Bent in a semi-crouch Ukraine's interior minister ran back from an exposed frontline position, as mortar shells crashed in the fields around him.
Just minutes earlier, Denys Monastyrsky had told reporters: "We are ready for any scenario at any time."
On Saturday, the scenario was a surprise mortar barrage after he met troops and inspected trenches and bunkers outside Novoluganske, in the Donetsk region of eastern Ukraine.
The message for the accompanying journalists was that Moscow-backed forces are stepping up attacks along the eight-year-old frontline, amid the growing menace of a full-scale Russian invasion.
But the threat was obvious.
As the minister, dressed in camouflage fatigues and a military helmet, walked back up an exposed road lined with abandoned vehicles, shells whistled through the air and exploded in nearby fields.
Monastyrsky, his escorts and reporters scrambled for cover before running back up the road to their vehicles. No one was hurt, and the official would later say that he thought the army, not he, was the target.
But the incident underlined the danger of escalation in a conflict that has already left 14,000 dead and could now, if U.S. intelligence is to be believed, become an international war.
The separatist rebels across the frontline from the position visited by Monastyrsky accuse Kyiv of plotting an offensive to recapture the enclave they hold in parts of Donetsk and Luhansk.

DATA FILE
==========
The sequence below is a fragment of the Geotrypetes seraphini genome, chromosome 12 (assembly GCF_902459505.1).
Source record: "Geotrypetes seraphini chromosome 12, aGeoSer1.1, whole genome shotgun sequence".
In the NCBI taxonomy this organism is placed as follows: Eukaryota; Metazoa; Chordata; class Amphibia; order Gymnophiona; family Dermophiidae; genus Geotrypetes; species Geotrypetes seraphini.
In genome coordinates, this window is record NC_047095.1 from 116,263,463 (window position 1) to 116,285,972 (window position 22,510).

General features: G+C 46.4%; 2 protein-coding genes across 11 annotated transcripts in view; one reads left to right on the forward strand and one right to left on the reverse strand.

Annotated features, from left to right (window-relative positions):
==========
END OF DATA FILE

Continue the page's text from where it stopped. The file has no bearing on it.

Minefields, abandoned homes
But it is Ukraine which complains that it is under attack — two soldiers were killed on Saturday — and President Joe Biden says U.S. intelligence indicates that Russia plans to invade.
One of the dead, 35-year-old Captain Anton Sidorov and father-of-three, was shot dead near Novoluganske, scene of the minister's shelling incident.
If the more than 150,000 Russian soldiers Kyiv and Washington say are massed on the border do launch an assault, they will have to pass through frontline communities like Novoluganske.
Andriy, a 26-year-old infantryman from the city of Kharkiv, is based here, and confirmed that the situation is "heating up."
"The situation is even worse than yesterday, they've been firing 152 mm heavy artillery," he told AFP. "There are wounded in several battalions."
There were 4,000 people in the town before the conflict erupted, isolated by potholed roads and now by minefields marked by little painted red posts.
Only 3 kilometers (less than 2 miles) from the rebel frontline, the town lives in a sort of no-man's land and many of the homes have been abandoned.
"We're not afraid," boasts 10-year-old Ruslan, wandering with his German Shepherd and a few friends between the ruined city stadium and the Ukrainian army command post.
Elena Valerievna, the 50-year-old owner of a small grocery store, is less afraid to admit that recent days have been a trial.
"It's been a long time since there was such a bombardment," she said. "I wish there was peace, calm, tranquility. That's what I want, not war, but I fear that's impossible."